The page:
Never go hungry again for a literary taste of Atlanta with our guide to the city through the life and work of "Gone With the Wind" author Margaret Mitchell.
Tara may have been the place from which Scarlett O'Hara drew her strength, but it was Atlanta that brought out the best and worst in her. That's no surprise, given that her creator, Gone With the Wind author Margaret Mitchell, was born and raised in Atlanta.
For Scarlett, Atlanta was the place she went after her first husband, Charles Hamilton, died (so she'd be closer to Ashley Wilkes; never mind that it also meant living with his mealy-mouthed wife, Melanie). It was where Scarlett delivered Melanie's baby, where Scarlett and Rhett saw a city go up in flames, and where she returned after the Civil War to get enough money to save her beloved Tara.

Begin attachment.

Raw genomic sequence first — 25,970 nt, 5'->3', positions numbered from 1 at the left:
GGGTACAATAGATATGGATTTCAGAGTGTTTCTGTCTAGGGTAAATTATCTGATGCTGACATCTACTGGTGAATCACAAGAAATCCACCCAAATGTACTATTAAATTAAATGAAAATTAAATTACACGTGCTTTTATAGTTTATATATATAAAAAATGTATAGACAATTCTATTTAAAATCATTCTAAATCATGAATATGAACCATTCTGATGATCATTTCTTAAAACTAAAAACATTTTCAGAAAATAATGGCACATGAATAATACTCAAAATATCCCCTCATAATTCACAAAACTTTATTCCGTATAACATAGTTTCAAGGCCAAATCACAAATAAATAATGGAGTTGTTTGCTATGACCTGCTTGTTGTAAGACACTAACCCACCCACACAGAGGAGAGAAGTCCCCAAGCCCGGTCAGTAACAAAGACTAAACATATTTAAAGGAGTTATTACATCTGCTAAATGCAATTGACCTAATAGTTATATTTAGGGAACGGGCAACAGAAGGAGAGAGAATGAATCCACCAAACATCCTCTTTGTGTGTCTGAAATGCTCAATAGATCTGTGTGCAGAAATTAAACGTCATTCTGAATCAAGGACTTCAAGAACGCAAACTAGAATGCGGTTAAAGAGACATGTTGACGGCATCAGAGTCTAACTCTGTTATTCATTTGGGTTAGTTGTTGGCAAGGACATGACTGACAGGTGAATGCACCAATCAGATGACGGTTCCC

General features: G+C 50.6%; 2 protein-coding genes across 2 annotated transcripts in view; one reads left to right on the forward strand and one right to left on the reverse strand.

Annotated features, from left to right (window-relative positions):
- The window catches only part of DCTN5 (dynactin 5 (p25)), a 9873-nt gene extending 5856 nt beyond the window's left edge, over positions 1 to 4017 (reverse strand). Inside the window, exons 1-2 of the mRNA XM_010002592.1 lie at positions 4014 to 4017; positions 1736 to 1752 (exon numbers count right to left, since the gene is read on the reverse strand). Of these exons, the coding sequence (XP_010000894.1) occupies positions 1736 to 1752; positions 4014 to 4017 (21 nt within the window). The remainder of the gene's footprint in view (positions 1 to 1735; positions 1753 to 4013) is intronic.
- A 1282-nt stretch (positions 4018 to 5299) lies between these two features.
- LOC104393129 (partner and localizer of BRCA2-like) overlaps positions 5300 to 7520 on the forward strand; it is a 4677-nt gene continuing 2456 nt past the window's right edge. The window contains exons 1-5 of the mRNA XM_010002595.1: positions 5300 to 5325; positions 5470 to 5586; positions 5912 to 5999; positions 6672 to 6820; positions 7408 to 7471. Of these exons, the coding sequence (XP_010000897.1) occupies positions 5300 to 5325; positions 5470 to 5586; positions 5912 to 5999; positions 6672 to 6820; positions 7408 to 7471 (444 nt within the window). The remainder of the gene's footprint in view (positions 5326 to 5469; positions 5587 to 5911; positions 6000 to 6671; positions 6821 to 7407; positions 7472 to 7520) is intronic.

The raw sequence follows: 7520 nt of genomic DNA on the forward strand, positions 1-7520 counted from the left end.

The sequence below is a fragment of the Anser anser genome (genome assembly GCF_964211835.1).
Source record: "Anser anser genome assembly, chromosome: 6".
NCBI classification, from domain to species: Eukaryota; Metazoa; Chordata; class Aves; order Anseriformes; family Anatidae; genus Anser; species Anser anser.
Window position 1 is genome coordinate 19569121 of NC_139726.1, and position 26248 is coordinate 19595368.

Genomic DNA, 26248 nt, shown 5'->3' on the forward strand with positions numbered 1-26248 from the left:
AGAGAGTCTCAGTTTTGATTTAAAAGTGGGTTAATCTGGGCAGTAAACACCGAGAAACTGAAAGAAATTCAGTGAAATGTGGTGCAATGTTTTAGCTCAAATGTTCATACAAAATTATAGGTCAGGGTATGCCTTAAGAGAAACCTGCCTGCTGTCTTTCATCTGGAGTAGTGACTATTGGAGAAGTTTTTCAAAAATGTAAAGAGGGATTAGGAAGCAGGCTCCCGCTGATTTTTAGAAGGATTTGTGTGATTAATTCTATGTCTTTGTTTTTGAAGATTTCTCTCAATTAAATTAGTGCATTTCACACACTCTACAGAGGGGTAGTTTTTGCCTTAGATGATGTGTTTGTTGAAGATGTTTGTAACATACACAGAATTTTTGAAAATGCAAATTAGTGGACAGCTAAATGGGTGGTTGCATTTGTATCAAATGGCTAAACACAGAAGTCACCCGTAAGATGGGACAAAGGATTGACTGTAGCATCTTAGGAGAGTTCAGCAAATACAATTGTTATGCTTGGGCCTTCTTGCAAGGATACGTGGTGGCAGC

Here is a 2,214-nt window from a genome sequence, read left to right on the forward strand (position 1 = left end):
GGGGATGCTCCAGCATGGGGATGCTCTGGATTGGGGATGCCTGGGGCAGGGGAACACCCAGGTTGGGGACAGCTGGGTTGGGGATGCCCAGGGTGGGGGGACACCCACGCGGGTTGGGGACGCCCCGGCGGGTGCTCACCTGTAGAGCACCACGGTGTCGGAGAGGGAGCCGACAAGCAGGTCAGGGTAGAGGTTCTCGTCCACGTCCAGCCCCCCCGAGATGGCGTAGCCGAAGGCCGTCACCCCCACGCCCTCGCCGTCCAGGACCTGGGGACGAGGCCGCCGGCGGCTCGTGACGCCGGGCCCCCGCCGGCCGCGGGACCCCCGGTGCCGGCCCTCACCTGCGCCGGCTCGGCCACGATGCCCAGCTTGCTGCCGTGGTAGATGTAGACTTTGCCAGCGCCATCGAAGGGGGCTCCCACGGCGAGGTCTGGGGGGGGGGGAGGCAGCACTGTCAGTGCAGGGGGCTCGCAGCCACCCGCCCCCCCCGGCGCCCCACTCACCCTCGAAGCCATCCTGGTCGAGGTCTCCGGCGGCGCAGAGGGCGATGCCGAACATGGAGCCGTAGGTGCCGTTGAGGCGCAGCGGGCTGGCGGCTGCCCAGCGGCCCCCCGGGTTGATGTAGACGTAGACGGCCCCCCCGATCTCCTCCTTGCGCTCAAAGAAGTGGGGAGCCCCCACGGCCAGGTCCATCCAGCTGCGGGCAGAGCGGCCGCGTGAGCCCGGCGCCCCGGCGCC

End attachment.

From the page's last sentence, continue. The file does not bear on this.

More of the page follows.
The best place to start your visit is the Margaret Mitchell House and Museum (990 Peachtree St., 404-249-7012, <www.gwtw.org>; open daily). Mitchell and her husband, John Marsh, lived in an apartment here from 1925 to 1932. She began writing the book at this address at age 26 after quitting her reporting job at the Atlanta journal because of arthritis. Marsh is said to have brought home a typewriter one day, saying that since his wife had read most of the books in the library, she should try writing one. GWTW was published on June 10, 1936; in less than six months, it sold 1 million copies and later won a Pulitzer Prize. The building was designated a city landmark in 1989 and opened to the public in 1997. For a virtual tour, see <www.franklymydear.com>.